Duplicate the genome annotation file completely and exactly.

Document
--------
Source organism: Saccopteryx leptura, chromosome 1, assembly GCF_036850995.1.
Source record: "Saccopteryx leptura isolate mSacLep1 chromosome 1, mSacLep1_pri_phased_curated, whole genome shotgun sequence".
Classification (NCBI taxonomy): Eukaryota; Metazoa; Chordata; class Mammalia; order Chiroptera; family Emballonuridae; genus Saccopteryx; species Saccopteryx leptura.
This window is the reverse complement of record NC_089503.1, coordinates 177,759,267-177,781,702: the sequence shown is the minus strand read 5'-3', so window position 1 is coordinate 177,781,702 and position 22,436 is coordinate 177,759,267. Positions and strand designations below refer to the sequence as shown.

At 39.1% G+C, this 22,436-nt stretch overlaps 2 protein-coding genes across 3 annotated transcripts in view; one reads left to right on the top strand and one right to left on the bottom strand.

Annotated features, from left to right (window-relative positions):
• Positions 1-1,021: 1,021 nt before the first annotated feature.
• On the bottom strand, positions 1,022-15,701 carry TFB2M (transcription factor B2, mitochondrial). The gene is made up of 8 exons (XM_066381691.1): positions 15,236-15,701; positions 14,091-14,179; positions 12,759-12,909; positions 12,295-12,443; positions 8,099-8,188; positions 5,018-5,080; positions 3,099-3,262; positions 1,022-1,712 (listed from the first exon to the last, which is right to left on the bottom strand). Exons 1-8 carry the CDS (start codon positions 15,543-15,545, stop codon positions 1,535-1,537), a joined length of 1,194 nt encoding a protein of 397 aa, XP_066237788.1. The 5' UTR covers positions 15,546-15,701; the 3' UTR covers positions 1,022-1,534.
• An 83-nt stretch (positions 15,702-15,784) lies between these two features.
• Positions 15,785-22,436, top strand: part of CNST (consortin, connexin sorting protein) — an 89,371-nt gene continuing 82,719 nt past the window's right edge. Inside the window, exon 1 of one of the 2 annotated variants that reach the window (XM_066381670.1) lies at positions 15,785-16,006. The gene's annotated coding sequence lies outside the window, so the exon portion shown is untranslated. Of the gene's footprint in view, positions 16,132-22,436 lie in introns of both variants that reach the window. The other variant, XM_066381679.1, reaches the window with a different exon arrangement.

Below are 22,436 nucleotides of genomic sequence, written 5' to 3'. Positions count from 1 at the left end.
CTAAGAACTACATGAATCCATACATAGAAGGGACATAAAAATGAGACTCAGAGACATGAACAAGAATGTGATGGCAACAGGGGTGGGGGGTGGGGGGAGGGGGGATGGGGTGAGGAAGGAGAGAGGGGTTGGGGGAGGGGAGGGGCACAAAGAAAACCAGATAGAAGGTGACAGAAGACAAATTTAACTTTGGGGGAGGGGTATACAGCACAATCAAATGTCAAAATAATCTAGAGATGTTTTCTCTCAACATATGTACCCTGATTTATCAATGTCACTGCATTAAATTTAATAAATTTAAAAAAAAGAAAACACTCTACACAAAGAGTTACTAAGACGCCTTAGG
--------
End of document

Source organism: Saccopteryx leptura, chromosome 1, assembly GCF_036850995.1.
Source record: "Saccopteryx leptura isolate mSacLep1 chromosome 1, mSacLep1_pri_phased_curated, whole genome shotgun sequence".
Classification (NCBI taxonomy): Eukaryota; Metazoa; Chordata; class Mammalia; order Chiroptera; family Emballonuridae; genus Saccopteryx; species Saccopteryx leptura.
This window is the reverse complement of record NC_089503.1, coordinates 177,759,267-177,781,702: the sequence shown is the minus strand read 5'-3', so window position 1 is coordinate 177,781,702 and position 22,436 is coordinate 177,759,267. Positions and strand designations below refer to the sequence as shown.

At 39.1% G+C, this 22,436-nt stretch overlaps 2 protein-coding genes across 3 annotated transcripts in view; one reads left to right on the top strand and one right to left on the bottom strand.

Annotated features, from left to right (window-relative positions):
• Positions 1-1,021: 1,021 nt before the first annotated feature.
• On the bottom strand, positions 1,022-15,701 carry TFB2M (transcription factor B2, mitochondrial). The gene is made up of 8 exons (XM_066381691.1): positions 15,236-15,701; positions 14,091-14,179; positions 12,759-12,909; positions 12,295-12,443; positions 8,099-8,188; positions 5,018-5,080; positions 3,099-3,262; positions 1,022-1,712 (listed from the first exon to the last, which is right to left on the bottom strand). Exons 1-8 carry the CDS (start codon positions 15,543-15,545, stop codon positions 1,535-1,537), a joined length of 1,194 nt encoding a protein of 397 aa, XP_066237788.1. The 5' UTR covers positions 15,546-15,701; the 3' UTR covers positions 1,022-1,534.
• An 83-nt stretch (positions 15,702-15,784) lies between these two features.
• Positions 15,785-22,436, top strand: part of CNST (consortin, connexin sorting protein) — an 89,371-nt gene continuing 82,719 nt past the window's right edge. Inside the window, exon 1 of one of the 2 annotated variants that reach the window (XM_066381670.1) lies at positions 15,785-16,006. The gene's annotated coding sequence lies outside the window, so the exon portion shown is untranslated. Of the gene's footprint in view, positions 16,132-22,436 lie in introns of both variants that reach the window. The other variant, XM_066381679.1, reaches the window with a different exon arrangement.

Below are 22,436 nucleotides of genomic sequence, written 5' to 3'. Positions count from 1 at the left end.
CTAAGAACTACATGAATCCATACATAGAAGGGACATAAAAATGAGACTCAGAGACATGAACAAGAATGTGATGGCAACAGGGGTGGGGGGTGGGGGGAGGGGGGATGGGGTGAGGAAGGAGAGAGGGGTTGGGGGAGGGGAGGGGCACAAAGAAAACCAGATAGAAGGTGACAGAAGACAAATTTAACTTTGGGGGAGGGGTATACAGCACAATCAAATGTCAAAATAATCTAGAGATGTTTTCTCTCAACATATGTACCCTGATTTATCAATGTCACTGCATTAAATTTAATAAATTTAAAAAAAAGAAAACACTCTACACAAAGAGTTACTAAGACGCCTTAGG